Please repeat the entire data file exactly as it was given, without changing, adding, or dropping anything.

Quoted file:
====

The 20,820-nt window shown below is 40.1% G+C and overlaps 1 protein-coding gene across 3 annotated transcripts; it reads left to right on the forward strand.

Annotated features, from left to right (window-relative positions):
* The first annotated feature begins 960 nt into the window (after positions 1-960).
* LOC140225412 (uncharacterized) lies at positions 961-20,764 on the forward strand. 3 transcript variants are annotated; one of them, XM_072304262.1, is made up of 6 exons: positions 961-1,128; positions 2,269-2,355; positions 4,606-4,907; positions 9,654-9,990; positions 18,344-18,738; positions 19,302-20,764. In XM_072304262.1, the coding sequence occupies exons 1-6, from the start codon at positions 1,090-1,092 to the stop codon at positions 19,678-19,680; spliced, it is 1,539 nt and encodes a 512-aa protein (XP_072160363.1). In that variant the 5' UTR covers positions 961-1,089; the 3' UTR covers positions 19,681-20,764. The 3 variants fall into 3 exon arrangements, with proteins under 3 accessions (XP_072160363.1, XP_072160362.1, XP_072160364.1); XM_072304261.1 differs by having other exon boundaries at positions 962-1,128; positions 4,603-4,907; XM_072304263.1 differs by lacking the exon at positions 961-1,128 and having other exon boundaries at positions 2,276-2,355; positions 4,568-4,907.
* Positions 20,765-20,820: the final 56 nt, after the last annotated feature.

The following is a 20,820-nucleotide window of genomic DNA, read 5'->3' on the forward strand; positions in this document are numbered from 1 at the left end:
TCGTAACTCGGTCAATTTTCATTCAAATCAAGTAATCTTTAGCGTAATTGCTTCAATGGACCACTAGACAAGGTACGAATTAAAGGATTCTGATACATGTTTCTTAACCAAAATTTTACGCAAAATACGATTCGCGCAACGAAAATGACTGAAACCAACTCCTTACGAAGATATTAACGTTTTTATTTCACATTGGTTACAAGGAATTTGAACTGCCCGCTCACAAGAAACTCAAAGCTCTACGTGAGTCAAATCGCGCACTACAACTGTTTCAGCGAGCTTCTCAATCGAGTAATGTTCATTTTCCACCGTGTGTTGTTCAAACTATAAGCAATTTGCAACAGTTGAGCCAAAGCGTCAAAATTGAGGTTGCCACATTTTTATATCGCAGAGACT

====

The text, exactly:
The 20,820-nt window shown below is 40.1% G+C and overlaps 1 protein-coding gene across 3 annotated transcripts; it reads left to right on the forward strand.

Annotated features, from left to right (window-relative positions):
* The first annotated feature begins 960 nt into the window (after positions 1-960).
* LOC140225412 (uncharacterized) lies at positions 961-20,764 on the forward strand. 3 transcript variants are annotated; one of them, XM_072304262.1, is made up of 6 exons: positions 961-1,128; positions 2,269-2,355; positions 4,606-4,907; positions 9,654-9,990; positions 18,344-18,738; positions 19,302-20,764. In XM_072304262.1, the coding sequence occupies exons 1-6, from the start codon at positions 1,090-1,092 to the stop codon at positions 19,678-19,680; spliced, it is 1,539 nt and encodes a 512-aa protein (XP_072160363.1). In that variant the 5' UTR covers positions 961-1,089; the 3' UTR covers positions 19,681-20,764. The 3 variants fall into 3 exon arrangements, with proteins under 3 accessions (XP_072160363.1, XP_072160362.1, XP_072160364.1); XM_072304261.1 differs by having other exon boundaries at positions 962-1,128; positions 4,603-4,907; XM_072304263.1 differs by lacking the exon at positions 961-1,128 and having other exon boundaries at positions 2,276-2,355; positions 4,568-4,907.
* Positions 20,765-20,820: the final 56 nt, after the last annotated feature.

The following is a 20,820-nucleotide window of genomic DNA, read 5'->3' on the forward strand; positions in this document are numbered from 1 at the left end:
TCGTAACTCGGTCAATTTTCATTCAAATCAAGTAATCTTTAGCGTAATTGCTTCAATGGACCACTAGACAAGGTACGAATTAAAGGATTCTGATACATGTTTCTTAACCAAAATTTTACGCAAAATACGATTCGCGCAACGAAAATGACTGAAACCAACTCCTTACGAAGATATTAACGTTTTTATTTCACATTGGTTACAAGGAATTTGAACTGCCCGCTCACAAGAAACTCAAAGCTCTACGTGAGTCAAATCGCGCACTACAACTGTTTCAGCGAGCTTCTCAATCGAGTAATGTTCATTTTCCACCGTGTGTTGTTCAAACTATAAGCAATTTGCAACAGTTGAGCCAAAGCGTCAAAATTGAGGTTGCCACATTTTTATATCGCAGAGACT